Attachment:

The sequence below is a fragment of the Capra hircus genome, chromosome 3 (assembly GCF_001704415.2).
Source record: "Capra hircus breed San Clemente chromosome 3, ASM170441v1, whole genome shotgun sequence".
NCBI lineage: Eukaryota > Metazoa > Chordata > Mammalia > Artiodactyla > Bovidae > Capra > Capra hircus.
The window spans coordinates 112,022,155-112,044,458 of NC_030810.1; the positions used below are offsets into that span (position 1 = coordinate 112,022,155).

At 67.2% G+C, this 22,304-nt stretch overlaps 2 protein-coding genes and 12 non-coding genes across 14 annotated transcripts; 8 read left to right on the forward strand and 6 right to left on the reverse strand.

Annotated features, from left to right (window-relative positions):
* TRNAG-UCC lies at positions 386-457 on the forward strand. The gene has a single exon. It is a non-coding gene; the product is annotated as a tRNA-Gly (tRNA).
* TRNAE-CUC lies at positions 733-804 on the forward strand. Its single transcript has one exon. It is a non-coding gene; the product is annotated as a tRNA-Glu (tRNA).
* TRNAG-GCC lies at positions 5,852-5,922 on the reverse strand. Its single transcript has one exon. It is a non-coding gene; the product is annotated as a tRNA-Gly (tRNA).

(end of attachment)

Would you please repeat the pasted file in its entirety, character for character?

The sequence below is a fragment of the Capra hircus genome, chromosome 3 (assembly GCF_001704415.2).
Source record: "Capra hircus breed San Clemente chromosome 3, ASM170441v1, whole genome shotgun sequence".
NCBI lineage: Eukaryota > Metazoa > Chordata > Mammalia > Artiodactyla > Bovidae > Capra > Capra hircus.
The window spans coordinates 112,022,155-112,044,458 of NC_030810.1; the positions used below are offsets into that span (position 1 = coordinate 112,022,155).

At 67.2% G+C, this 22,304-nt stretch overlaps 2 protein-coding genes and 12 non-coding genes across 14 annotated transcripts; 8 read left to right on the forward strand and 6 right to left on the reverse strand.

Annotated features, from left to right (window-relative positions):
* TRNAG-UCC lies at positions 386-457 on the forward strand. The gene has a single exon. It is a non-coding gene; the product is annotated as a tRNA-Gly (tRNA).
* TRNAE-CUC lies at positions 733-804 on the forward strand. Its single transcript has one exon. It is a non-coding gene; the product is annotated as a tRNA-Glu (tRNA).
* TRNAG-GCC lies at positions 5,852-5,922 on the reverse strand. Its single transcript has one exon. It is a non-coding gene; the product is annotated as a tRNA-Gly (tRNA).